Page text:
Maximizing School Librarian Leadership: Building Connections for Learning and Advocacy will be published by ALA Editions in June, 2018. Since the publication date is fast approaching, I am previewing Chapter 8 this week and Chapter 9 next in order to give reviewers a one-page summary of each of the nine chapters in the book.
The book will be hot off the presses next month and a limited number of copies will be available at the ALA Store at the Annual Conference in New Orleans. I will be participating in the conference and will carry copies of the book for you to preview. I will also have $5-off coupons to hand out.
Chapter 8: Leadership and Advocacy
“Good leaders get people to work for them. Great leaders get people to work for a cause that is greater than any of them—and then for one another in service of that cause” (Pearce 2013, 40).
Leadership and advocacy go hand in hand; both are necessary for achieving future ready learning. Leaders seek to influence the attitudes and behaviors of the members of their team as well as other stakeholders in their endeavors. Trust is the foundation on which these changes are built. School librarians can be coleaders with principals to positively affect school climate and culture. They do so through developing trusting classroom-library instructional partnerships.
“Leadership is about social influence, enlisting the engagement and support of others in achieving a common task” (Haycock 2017, 11). One common task of school leaders is to ensure continuous improvement in teaching and learning. Working together, school leaders and stakeholders are able to transform traditional pedagogy into future ready education for the benefit of students. This is a cause and an effort that requires the commitment and dedication of a team that includes administrators, educators, students, families, and community.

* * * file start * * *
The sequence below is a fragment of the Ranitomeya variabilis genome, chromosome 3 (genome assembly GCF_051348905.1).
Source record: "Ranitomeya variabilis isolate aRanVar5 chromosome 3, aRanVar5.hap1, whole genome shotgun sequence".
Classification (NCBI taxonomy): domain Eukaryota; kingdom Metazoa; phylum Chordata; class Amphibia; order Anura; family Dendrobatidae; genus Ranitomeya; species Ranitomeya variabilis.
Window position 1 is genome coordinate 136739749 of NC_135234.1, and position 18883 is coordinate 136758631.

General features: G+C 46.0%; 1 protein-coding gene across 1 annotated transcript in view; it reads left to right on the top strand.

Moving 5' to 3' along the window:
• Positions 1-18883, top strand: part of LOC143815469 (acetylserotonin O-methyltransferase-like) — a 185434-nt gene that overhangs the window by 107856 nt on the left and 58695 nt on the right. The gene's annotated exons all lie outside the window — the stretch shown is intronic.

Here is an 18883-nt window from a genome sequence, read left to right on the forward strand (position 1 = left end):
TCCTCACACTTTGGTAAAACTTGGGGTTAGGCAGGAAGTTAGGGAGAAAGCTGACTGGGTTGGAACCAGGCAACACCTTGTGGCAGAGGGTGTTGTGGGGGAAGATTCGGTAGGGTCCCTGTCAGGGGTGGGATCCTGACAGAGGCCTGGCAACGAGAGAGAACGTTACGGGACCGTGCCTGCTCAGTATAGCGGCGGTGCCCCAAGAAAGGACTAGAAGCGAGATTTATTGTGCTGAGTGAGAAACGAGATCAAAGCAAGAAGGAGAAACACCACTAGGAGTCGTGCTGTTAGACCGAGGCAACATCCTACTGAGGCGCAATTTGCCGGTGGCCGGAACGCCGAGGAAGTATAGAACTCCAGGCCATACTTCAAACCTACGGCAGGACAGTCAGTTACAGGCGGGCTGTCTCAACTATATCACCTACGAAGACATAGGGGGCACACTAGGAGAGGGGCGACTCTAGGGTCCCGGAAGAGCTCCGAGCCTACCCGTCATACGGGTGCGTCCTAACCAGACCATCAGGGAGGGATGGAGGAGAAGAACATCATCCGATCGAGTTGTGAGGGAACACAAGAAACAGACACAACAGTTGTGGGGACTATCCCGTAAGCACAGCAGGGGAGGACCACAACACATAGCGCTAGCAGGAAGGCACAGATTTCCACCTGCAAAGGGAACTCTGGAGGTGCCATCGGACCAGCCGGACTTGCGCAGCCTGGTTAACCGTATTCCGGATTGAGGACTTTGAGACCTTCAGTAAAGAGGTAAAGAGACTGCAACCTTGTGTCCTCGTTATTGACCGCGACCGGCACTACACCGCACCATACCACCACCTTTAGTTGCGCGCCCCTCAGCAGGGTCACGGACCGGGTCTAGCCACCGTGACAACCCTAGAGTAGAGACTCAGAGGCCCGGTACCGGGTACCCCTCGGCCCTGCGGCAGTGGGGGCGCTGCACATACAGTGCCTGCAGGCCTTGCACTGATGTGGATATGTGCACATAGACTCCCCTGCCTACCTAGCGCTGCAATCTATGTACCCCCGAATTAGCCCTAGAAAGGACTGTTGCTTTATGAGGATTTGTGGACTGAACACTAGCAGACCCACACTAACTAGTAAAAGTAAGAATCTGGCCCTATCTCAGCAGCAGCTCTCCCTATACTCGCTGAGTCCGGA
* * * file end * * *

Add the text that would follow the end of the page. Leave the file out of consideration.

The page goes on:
Advocacy begins when library programs are aligned with the vision, mission, and strategic plan for their schools and districts. School librarians match library programs with the agenda and priorities of library stakeholders. Working from that shared vision, mission, and plan, school librarians codevelop a vital, integrated, and results-oriented school library program.
School librarians have the responsibility to educate stakeholders about the value added by their teaching and leadership. They serve as “centralized” instructional partners who work with all school library stakeholders. This global influence gives librarians opportunities to positively impact learning and teaching throughout the building. School librarians collect and share data and use promotional materials to educate stakeholders about the benefits that result from the learning opportunities that happen through the library program. This is the most effective way to advocate for the program and build a cadre of advocates among library stakeholders.
What you will find in this chapter:
1. The Relationship between Leadership and Advocacy;
2. Public Relations and Advocacy Tools;
3. School Librarians’ Public Relations, Marketing, and Advocacy Checklist;
4. Sample Advocacy Plan.
Through their daily activities of coplanning, coteaching, coassessing student learning, and providing and engaging in professional development, school librarian leaders create advocates as an organic part of their work. Along the way, they nurture relationships with colleagues, families, educational decision-makers and policy-makers at the district and state levels, members of the business community, and voters who are also stakeholders in preK−12 education.
Haycock, Ken. 2017. “Leadership from the Middle: Building Influence for Change.” In The Many Faces of School Library Leadership, 2nd ed., edited by Sharon Coatney and Violet H. Harada, 1–12. Santa Barbara, CA: Libraries Unlimited.
Pearce, Terry. 2013. Leading Out Loud: A Guide for Engaging Others in Creating the Future, 3rd ed. San Francisco: Jossey-Bass.
Image Credit: Word Cloud created at Wordle.net